A sound discretion is not so much indicated by never making a mistake, as by never repeating it - John Christian Bovee

Tropical Weather Discussion
NWS National Hurricane Center Miami FL
1223 PM EST Sun Dec 15 2019

Tropical Weather Discussion for North America, Central America
Gulf of Mexico, Caribbean Sea, northern sections of South
America, and Atlantic Ocean to the African coast from the
Equator to 32N. The following information is based on satellite
imagery, weather observations, radar and meteorological analysis.

Based on 1200 UTC surface analysis and satellite imagery through 
1700 UTC.


A strong cold front is expected to enter the northwestern Gulf of
Mexico by Monday night. Gale-force northerly winds are forecast 
to occur behind the boundary along the coast near Tampico and 
Veracruz, Mexico, on Tuesday and Wednesday.


The monsoon trough extends from coastal Sierra Leone near 07N11W 
to 05N13W. The ITCZ continues from there to 05N30W to 03N43W to
01N50W. Scattered moderate convection exists from 01N to 08N
between 25W and 38W. Similar convection exists from 02N to 05N
between 11W and 14W and from 05N to 07N between 41W and 50W.


Generally quiet weather conditions exist across the Gulf of Mexico
today supported by surface high pressure centered over Florida, 
and zonal flow and dry air in the mid- and upper-levels of the 
atmosphere. Surface winds are generally out of the southeast and
south over much of the region, and are strongest over the
northwestern waters closer to a low pressure system located over 
the south-central U.S. A stationary front is located over the far
northeastern waters, just south of the Florida Panhandle, but no 
significant shower activity is noted near the boundary.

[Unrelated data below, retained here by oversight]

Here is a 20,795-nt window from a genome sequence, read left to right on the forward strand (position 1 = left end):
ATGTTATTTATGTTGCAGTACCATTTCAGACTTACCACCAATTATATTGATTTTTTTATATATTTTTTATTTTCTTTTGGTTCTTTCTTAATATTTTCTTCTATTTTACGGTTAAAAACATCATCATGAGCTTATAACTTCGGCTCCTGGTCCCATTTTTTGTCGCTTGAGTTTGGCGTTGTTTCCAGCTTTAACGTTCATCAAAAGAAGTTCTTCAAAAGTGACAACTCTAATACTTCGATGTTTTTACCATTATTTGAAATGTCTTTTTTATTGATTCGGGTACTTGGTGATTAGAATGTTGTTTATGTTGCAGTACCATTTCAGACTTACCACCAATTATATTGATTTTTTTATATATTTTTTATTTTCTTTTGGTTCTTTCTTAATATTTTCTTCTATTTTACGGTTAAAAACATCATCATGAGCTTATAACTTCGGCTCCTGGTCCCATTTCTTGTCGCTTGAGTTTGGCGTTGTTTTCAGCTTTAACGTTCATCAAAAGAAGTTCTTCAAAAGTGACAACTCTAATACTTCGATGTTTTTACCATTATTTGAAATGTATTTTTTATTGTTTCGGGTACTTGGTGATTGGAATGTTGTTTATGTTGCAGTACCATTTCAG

Fresh to strong southerly return flow over the western Gulf will 
persist through early Monday. A strong cold front will move off 
the Texas coast Monday night, extend from the Florida Panhandle 
to the Bay of Campeche Tuesday, then move across the SE Gulf on 
Wednesday. See the Special Features section above for more 


Shower activity has persisted during the past several hours near 
and to the south of Hispaniola from 16N to 21N between 68W and 
72W. This activity appears to be primarily associated with a 
surface trough. Otherwise, generally fair weather exists across 
the remainder of the region. The trade winds are lighter than 
normal today due to a cold front that lies to the north of the 

Winds and seas will increase east of 80W tonight through early 
next week as high pressure builds north of the area. A strong cold
front will cross the Yucatan Channel Wednesday, extend from 
western Cuba to the Gulf of Honduras Wednesday night, then stall 
and weaken over the NW Caribbean Thursday and Thursday night.


A cold front extends into the area near 31N67W, extends to 25N77W,
and then becomes a dissipating stationary front to the Straits of
Florida. Scattered showers and thunderstorms are occurring within
150 n mi east of the front north of 27N. Over the central 
Atlantic, an upper-level low and associated surface trough is 
producing a small area of scattered showers and thunderstorms from
21N to 24N between 49W and 51W. Farther east, another cold front 
enters the area near 31N23W, and it extends southwestward to 
28N35W and westward to 30N47W. Strong northwesterly winds and 
isolated showers exist behind this boundary. Elsewhere, high 
pressure is supporting generally fair weather conditions. 

The cold front over the western Atlantic is forecast to weaken as
it quickly moves eastward. A much stronger cold front will move 
off the SE U.S. coast Tuesday night, then extend from near 31N70W 
across the NW Bahamas to central Cuba on Wednesday night. Strong N
winds and building seas are expected across much of the region 
following the front. The front will cross the southern Bahamas on 
Thursday, then stall over the central waters on Thursday night. 


About me

I love communications! It gives me the ability to be an information broker - putting people in touch with others who can help them. It's very satisfying to bring people together this way ... and that's why I love working for charities, non-profits, humanitarian NGOs and aid agencies - all for the common good.

I've worked in journalism in the print, broadcast and online media and in PR, specifically in Media Relations, Stakeholder Engagement, Digital Commnications and Social Media.

I have a thing for environmental stuff and extreme weather events. I am somewhat of an amateur tropical meteorologist but am trying to get my head around temperate meteorology. I am also having some fun learning about gasification technologies.

Get in touch

Human challenge: 7 - 9 =
My Snail Mail
Somewhere on planet Earth
Tel: Private
I'm on social networks